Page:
As a career-long member of ALIA I was deeply offended by the report, feeling it was demeaning to women who turn up everyday and keep the industry running. I raised some concerns about it with ALIA but was told it is about diversity and not equality – as though they are not two sides of the same issue.

Their extraordinary bad take on this and other recommendations in the report shows, an organisation out of touch with its members; history, and societal context of the industry they advocate for. How no one thought that telling a predominantly female profession that it would be a better industry if it hired more men, shows a level of disconnect that is both astonishing and distressing. I’m certainly not suggesting that ALIA was anything other than unthinking but it also fits the patriarchal mindset to devalue the role of women, even in an industry that is predominately female.

Libraries, I believe, think that because we hire more women, we are somehow above all this and we have dealt with these issues and are all about female empowerment. But this is clearly untrue. We know gender oppression in libraries is very real, women in the industry face harassment particularly from the community, and from my own experience that library tech and leadership is disproportionately male in comparison to their participation in the industry.

Female library leadership and libraries sit within the patriarchal system and abides by the same rules. Women have only as much power as the system grants us and we play our roles in re-enforcing the gender roles we have been told to play.

While all of that might sound unendingly depressing… There’s an upside.

Once you go through the fire and emerge singed and cynical, it’s still completely possible to function, engage with the industry and be good at what you do. In fact, I believe now without the emotional baggage of trying to make the world a better place I’m way more effective. Sure, feeling like you are just a cog in a big fat capitalist wheel is no way near as much fun, but it is safer and does give you a clear-eyed perspective on your value.

While I dislike intensely the idea that we are commodity, in a neo-liberal capitalist system when you’re unemployed, you need to get very real about things – including your value. For me, I recognised my value and, in fact, what all the years in libraries had taught me, by looking at my skills from a broader perspective then just libraries.  What I found was real bankable skills that make me employable in the age of information.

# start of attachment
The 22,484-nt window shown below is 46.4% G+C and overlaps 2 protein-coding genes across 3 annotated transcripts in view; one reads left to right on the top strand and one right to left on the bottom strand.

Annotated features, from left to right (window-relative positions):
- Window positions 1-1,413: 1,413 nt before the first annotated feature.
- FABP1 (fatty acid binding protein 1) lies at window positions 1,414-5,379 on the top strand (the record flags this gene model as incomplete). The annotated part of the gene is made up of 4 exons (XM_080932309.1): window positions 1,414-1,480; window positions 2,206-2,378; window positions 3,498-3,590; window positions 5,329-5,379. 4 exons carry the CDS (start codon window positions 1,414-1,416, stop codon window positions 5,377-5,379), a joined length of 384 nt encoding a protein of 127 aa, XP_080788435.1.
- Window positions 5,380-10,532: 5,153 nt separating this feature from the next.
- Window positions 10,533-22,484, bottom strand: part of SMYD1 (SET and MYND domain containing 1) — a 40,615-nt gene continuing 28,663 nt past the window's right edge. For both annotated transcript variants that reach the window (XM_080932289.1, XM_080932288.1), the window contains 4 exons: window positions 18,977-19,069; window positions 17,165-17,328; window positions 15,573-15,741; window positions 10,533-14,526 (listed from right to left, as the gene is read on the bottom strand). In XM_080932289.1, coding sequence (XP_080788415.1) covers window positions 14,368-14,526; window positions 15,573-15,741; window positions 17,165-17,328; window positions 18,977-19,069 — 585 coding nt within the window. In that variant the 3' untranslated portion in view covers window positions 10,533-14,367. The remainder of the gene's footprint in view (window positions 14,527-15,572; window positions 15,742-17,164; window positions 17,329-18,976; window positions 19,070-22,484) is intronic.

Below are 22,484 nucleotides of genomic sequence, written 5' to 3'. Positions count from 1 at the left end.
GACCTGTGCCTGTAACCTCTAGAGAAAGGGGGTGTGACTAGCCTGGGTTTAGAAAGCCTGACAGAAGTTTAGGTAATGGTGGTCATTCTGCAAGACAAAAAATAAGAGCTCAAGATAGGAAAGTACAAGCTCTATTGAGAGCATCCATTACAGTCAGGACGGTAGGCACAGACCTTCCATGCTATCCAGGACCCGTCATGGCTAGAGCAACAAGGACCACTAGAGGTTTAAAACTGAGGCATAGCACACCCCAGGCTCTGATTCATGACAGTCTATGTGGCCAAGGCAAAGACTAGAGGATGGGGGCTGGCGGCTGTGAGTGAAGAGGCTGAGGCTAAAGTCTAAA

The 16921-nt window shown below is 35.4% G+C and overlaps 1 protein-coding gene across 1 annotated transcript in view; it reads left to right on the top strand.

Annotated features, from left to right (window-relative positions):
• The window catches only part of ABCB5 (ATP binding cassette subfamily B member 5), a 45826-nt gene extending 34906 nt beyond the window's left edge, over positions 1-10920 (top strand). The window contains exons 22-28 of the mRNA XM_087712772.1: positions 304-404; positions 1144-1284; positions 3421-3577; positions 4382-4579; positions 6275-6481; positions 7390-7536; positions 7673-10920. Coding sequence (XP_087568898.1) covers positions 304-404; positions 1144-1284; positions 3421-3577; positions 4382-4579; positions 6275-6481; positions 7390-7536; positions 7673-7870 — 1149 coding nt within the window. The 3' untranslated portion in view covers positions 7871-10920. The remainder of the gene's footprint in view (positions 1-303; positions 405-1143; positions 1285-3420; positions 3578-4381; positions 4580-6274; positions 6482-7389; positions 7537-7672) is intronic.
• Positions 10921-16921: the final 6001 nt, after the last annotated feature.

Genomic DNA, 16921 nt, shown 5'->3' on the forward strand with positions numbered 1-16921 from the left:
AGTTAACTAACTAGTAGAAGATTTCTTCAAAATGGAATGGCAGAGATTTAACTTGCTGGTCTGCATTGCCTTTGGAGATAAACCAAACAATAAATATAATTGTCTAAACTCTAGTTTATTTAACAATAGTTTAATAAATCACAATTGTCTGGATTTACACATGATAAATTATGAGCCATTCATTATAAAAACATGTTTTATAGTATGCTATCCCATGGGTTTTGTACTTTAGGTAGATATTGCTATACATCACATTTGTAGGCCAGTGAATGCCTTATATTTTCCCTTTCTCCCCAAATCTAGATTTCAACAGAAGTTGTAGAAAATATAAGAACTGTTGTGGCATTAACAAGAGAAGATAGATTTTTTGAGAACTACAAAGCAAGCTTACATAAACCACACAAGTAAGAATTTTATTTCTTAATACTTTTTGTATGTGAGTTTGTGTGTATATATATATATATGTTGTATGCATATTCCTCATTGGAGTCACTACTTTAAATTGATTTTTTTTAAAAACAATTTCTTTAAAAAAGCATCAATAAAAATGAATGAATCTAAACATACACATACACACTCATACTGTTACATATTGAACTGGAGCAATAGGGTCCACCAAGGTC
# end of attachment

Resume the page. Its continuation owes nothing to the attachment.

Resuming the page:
My skills include developing and implementing processes and systems, people management, relationship development and maintenance; tech skills, information gathering, organisation and dissemination, as well as analytical, problem-solving and creative thinking skills. These (and many more) are needed and useful skills that all librarians have but we are not encouraged to shout them from the rooftop or think of them pragmatically.

Recognising these skills means I’m more confident in my abilities, and have been able to thrive in a completely new sector. I’m now in a non-traditional library role, where I rarely see books but it suits my skills, and challenges me everyday and in all the ways I love.

If there’s anything I could hope for going forward is that we lose romanticism that ties us down and actually focus on our knowledge and skills and all the ways we can use them. For a million reasons we’d all be better off and we might just have a chance to really change the world.

 

 

 

 

 

One thought on “Ten things I hate about you – (part 1)

  1. Thank you so much for this blog. Every point you make is relevant and applicable to my own experience in libraries. Like you, I am astounded by the ALIA report suggesting that hiring men = diversity. It does not reflect well on the organisation. I too am on the other side of the bright-eyed idealist that brought me into the profession and now consider it a records and asset management role that needs to meet community and stakeholder engagement. Not awful but not great either.

    Like